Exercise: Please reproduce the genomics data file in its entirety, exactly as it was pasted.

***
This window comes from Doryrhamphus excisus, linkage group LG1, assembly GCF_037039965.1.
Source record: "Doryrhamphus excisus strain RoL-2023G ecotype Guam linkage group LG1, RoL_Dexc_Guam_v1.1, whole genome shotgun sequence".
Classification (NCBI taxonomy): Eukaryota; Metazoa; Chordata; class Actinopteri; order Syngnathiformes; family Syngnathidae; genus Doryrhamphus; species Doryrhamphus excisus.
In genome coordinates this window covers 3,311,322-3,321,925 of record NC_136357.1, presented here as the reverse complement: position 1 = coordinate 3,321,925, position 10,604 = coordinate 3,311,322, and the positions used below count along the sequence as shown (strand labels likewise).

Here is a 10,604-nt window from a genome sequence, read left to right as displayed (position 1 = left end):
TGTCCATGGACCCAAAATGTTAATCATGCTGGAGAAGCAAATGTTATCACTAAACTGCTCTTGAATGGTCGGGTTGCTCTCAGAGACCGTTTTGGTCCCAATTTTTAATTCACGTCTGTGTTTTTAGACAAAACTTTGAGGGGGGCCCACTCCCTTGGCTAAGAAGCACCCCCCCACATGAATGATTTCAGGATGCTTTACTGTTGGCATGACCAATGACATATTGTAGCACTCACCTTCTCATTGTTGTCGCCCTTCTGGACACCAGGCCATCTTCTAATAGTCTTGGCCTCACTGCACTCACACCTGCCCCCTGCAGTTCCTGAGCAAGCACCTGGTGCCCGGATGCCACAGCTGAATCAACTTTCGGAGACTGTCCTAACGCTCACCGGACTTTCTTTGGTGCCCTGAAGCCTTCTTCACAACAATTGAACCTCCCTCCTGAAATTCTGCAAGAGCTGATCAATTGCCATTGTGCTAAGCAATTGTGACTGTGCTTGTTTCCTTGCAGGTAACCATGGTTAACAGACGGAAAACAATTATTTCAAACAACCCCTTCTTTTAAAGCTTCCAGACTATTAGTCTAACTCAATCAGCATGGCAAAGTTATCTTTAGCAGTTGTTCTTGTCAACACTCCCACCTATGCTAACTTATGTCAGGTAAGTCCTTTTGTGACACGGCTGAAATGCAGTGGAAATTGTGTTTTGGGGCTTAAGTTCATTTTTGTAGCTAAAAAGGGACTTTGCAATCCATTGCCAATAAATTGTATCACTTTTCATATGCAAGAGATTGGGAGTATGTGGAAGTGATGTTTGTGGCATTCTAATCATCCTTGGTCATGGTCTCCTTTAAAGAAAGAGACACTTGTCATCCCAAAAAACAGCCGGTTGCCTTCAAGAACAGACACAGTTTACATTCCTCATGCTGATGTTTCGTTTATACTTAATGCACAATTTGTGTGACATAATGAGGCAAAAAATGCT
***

This window comes from Doryrhamphus excisus, linkage group LG1, assembly GCF_037039965.1.
Source record: "Doryrhamphus excisus strain RoL-2023G ecotype Guam linkage group LG1, RoL_Dexc_Guam_v1.1, whole genome shotgun sequence".
Classification (NCBI taxonomy): Eukaryota; Metazoa; Chordata; class Actinopteri; order Syngnathiformes; family Syngnathidae; genus Doryrhamphus; species Doryrhamphus excisus.
In genome coordinates this window covers 3,311,322-3,321,925 of record NC_136357.1, presented here as the reverse complement: position 1 = coordinate 3,321,925, position 10,604 = coordinate 3,311,322, and the positions used below count along the sequence as shown (strand labels likewise).

Here is a 10,604-nt window from a genome sequence, read left to right as displayed (position 1 = left end):
TGTCCATGGACCCAAAATGTTAATCATGCTGGAGAAGCAAATGTTATCACTAAACTGCTCTTGAATGGTCGGGTTGCTCTCAGAGACCGTTTTGGTCCCAATTTTTAATTCACGTCTGTGTTTTTAGACAAAACTTTGAGGGGGGCCCACTCCCTTGGCTAAGAAGCACCCCCCCACATGAATGATTTCAGGATGCTTTACTGTTGGCATGACCAATGACATATTGTAGCACTCACCTTCTCATTGTTGTCGCCCTTCTGGACACCAGGCCATCTTCTAATAGTCTTGGCCTCACTGCACTCACACCTGCCCCCTGCAGTTCCTGAGCAAGCACCTGGTGCCCGGATGCCACAGCTGAATCAACTTTCGGAGACTGTCCTAACGCTCACCGGACTTTCTTTGGTGCCCTGAAGCCTTCTTCACAACAATTGAACCTCCCTCCTGAAATTCTGCAAGAGCTGATCAATTGCCATTGTGCTAAGCAATTGTGACTGTGCTTGTTTCCTTGCAGGTAACCATGGTTAACAGACGGAAAACAATTATTTCAAACAACCCCTTCTTTTAAAGCTTCCAGACTATTAGTCTAACTCAATCAGCATGGCAAAGTTATCTTTAGCAGTTGTTCTTGTCAACACTCCCACCTATGCTAACTTATGTCAGGTAAGTCCTTTTGTGACACGGCTGAAATGCAGTGGAAATTGTGTTTTGGGGCTTAAGTTCATTTTTGTAGCTAAAAAGGGACTTTGCAATCCATTGCCAATAAATTGTATCACTTTTCATATGCAAGAGATTGGGAGTATGTGGAAGTGATGTTTGTGGCATTCTAATCATCCTTGGTCATGGTCTCCTTTAAAGAAAGAGACACTTGTCATCCCAAAAAACAGCCGGTTGCCTTCAAGAACAGACACAGTTTACATTCCTCATGCTGATGTTTCGTTTATACTTAATGCACAATTTGTGTGACATAATGAGGCAAAAAATGCT